Letter | Published:

Rare variants in CFI, C3 and C9 are associated with high risk of advanced age-related macular degeneration

Nature Genetics volume 45, pages 13661370 (2013) | Download Citation

Abstract

To define the role of rare variants in advanced age-related macular degeneration (AMD) risk, we sequenced the exons of 681 genes within all reported AMD loci and related pathways in 2,493 cases and controls. We first tested each gene for increased or decreased burden of rare variants in cases compared to controls. We found that 7.8% of AMD cases compared to 2.3% of controls are carriers of rare missense CFI variants (odds ratio (OR) = 3.6; P = 2 × 10−8). There was a predominance of dysfunctional variants in cases compared to controls. We then tested individual variants for association with disease. We observed significant association with rare missense alleles in genes other than CFI. Genotyping in 5,115 independent samples confirmed associations with AMD of an allele in C3 encoding p.Lys155Gln (replication P = 3.5 × 10−5, OR = 2.8; joint P = 5.2 × 10−9, OR = 3.8) and an allele in C9 encoding p.Pro167Ser (replication P = 2.4 × 10−5, OR = 2.2; joint P = 6.5 × 10−7, OR = 2.2). Finally, we show that the allele of C3 encoding Gln155 results in resistance to proteolytic inactivation by CFH and CFI. These results implicate loss of C3 protein regulation and excessive alternative complement activation in AMD pathogenesis, thus informing both the direction of effect and mechanistic underpinnings of this disorder.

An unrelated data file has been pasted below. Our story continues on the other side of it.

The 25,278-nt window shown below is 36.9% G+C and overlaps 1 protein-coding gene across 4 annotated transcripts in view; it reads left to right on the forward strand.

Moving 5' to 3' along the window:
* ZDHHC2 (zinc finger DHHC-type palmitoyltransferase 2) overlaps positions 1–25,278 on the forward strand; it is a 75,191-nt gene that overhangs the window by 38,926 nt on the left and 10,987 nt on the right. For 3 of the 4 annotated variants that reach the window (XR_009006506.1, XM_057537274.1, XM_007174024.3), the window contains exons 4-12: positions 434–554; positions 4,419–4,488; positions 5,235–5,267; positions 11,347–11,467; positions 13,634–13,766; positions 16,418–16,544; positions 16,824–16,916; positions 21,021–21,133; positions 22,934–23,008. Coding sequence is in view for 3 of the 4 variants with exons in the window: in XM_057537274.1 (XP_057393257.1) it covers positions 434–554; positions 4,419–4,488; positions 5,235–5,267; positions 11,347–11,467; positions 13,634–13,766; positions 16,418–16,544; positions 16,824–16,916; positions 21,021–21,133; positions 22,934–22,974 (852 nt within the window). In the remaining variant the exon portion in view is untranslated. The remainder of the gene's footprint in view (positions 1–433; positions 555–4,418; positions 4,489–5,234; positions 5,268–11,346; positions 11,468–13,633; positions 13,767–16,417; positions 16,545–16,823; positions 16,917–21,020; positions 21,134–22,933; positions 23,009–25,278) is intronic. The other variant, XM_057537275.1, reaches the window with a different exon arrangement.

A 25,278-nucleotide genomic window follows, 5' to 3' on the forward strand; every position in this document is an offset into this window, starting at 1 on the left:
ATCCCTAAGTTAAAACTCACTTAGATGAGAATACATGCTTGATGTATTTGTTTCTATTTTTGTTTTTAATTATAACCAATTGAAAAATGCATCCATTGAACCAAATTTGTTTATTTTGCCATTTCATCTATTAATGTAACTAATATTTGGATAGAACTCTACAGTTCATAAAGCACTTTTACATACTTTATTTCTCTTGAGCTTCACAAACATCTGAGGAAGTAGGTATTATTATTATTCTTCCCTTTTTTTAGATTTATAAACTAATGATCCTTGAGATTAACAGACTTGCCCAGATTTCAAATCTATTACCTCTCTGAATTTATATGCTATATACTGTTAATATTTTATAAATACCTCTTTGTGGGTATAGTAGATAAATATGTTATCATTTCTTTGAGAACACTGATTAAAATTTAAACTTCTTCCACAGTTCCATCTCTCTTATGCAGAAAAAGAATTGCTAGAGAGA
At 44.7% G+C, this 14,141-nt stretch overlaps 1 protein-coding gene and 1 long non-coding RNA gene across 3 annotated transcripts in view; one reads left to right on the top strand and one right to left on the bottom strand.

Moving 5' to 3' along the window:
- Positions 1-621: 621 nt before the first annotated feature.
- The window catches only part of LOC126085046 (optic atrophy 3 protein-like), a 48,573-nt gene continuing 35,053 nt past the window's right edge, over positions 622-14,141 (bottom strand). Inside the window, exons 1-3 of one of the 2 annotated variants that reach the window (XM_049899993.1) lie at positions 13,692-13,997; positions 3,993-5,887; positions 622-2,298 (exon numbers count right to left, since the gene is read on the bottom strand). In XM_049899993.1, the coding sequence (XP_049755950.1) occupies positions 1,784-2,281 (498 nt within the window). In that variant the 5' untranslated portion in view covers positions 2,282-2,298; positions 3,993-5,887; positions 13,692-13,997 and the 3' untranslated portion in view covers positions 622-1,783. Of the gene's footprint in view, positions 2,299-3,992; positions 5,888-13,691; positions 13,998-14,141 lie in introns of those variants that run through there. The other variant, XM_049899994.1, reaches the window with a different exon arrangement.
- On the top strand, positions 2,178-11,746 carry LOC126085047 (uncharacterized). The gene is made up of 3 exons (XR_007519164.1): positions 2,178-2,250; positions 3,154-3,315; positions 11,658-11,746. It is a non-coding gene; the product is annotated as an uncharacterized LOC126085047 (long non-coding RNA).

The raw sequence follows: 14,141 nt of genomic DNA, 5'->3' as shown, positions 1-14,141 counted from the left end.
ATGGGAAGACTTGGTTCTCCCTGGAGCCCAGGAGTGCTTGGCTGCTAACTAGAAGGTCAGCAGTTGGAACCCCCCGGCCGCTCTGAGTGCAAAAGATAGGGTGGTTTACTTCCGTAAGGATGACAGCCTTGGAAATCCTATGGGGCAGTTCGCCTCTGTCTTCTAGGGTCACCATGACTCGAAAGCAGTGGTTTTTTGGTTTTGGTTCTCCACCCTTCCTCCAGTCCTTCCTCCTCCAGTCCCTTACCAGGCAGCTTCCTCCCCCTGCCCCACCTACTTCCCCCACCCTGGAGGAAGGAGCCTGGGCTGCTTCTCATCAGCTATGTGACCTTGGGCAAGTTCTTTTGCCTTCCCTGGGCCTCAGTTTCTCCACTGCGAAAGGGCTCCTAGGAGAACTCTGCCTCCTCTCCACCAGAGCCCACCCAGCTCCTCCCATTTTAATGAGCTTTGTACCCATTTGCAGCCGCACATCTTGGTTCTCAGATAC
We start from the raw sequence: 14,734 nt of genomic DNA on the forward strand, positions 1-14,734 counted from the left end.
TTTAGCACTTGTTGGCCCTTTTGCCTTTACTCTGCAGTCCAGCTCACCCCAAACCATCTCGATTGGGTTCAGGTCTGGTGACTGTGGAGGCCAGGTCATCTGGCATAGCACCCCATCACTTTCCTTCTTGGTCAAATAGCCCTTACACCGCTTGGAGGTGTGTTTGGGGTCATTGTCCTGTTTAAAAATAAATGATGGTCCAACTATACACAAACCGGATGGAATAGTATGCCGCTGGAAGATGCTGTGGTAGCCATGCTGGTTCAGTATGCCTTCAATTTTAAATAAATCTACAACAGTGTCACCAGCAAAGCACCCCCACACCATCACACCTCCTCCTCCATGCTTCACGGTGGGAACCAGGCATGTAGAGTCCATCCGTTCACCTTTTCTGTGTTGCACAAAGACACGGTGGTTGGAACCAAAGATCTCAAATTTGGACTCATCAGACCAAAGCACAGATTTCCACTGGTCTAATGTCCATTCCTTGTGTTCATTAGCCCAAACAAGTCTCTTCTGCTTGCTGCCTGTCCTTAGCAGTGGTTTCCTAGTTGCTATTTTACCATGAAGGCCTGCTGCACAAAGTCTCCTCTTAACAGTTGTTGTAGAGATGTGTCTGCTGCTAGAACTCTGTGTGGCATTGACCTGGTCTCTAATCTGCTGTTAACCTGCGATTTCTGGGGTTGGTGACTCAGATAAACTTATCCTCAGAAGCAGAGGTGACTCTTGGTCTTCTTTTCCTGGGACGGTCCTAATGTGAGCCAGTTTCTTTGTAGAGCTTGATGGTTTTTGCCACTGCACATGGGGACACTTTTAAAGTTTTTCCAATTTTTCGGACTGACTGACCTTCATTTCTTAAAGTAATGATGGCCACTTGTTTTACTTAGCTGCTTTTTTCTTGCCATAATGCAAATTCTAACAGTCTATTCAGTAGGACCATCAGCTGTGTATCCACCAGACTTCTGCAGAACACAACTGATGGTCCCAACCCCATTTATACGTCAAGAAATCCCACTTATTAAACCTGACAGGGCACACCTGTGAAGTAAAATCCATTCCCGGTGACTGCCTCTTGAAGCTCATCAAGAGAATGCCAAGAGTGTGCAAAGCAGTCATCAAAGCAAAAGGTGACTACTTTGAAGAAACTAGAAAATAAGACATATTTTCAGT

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Acknowledgements

We thank the participants and numerous ophthalmologists throughout the country who took part in this study as well as the Age-Related Eye Disease Study Research Group. This research was supported in part by grants R01-EY11309 (J.M.S.), K08AR055688 (S.R.), U01HG0070033 (S.R.), F30HL103072 (M.T.) and R01-AI041592 (J.P.A. and E.C.M.) from the US National Institutes of Health (NIH); The Doris Duke Foundation (S.R.); the Edward N. & Della L. Thome Memorial Foundation (J.P.A.); the Massachusetts Lions Eye Research Fund, Inc. (J.M.S.); the Foundation Fighting Blindness (J.M.S.); the Macular Vision Research Foundation (J.M.S.); a Research to Prevent Blindness Challenge Grant to the New England Eye Center, Department of Ophthalmology, Tufts University School of Medicine; the American Macular Degeneration Foundation (J.M.S.); The Arnold and Mabel Beckman Initiative for Macular Research (J.M.S. and S.R.); and the Macular Degeneration Research Fund of the Ophthalmic Epidemiology and Genetics Service, New England Eye Center, Tufts Medical Center, Tufts University School of Medicine. N.K. is a Distinguished Brumley Professor. D.K. is a Wellcome Intermediate Clinical Fellow. We thank the French national Programme Hospitalier de Recherche Clinique (PHRC; E.S.).

Author information

Affiliations

  1. Ophthalmic Epidemiology and Genetics Service, New England Eye Center, Tufts Medical Center, Boston, Massachusetts, USA.

    • Johanna M Seddon
    • , Yi Yu
    •  & Robyn Reynolds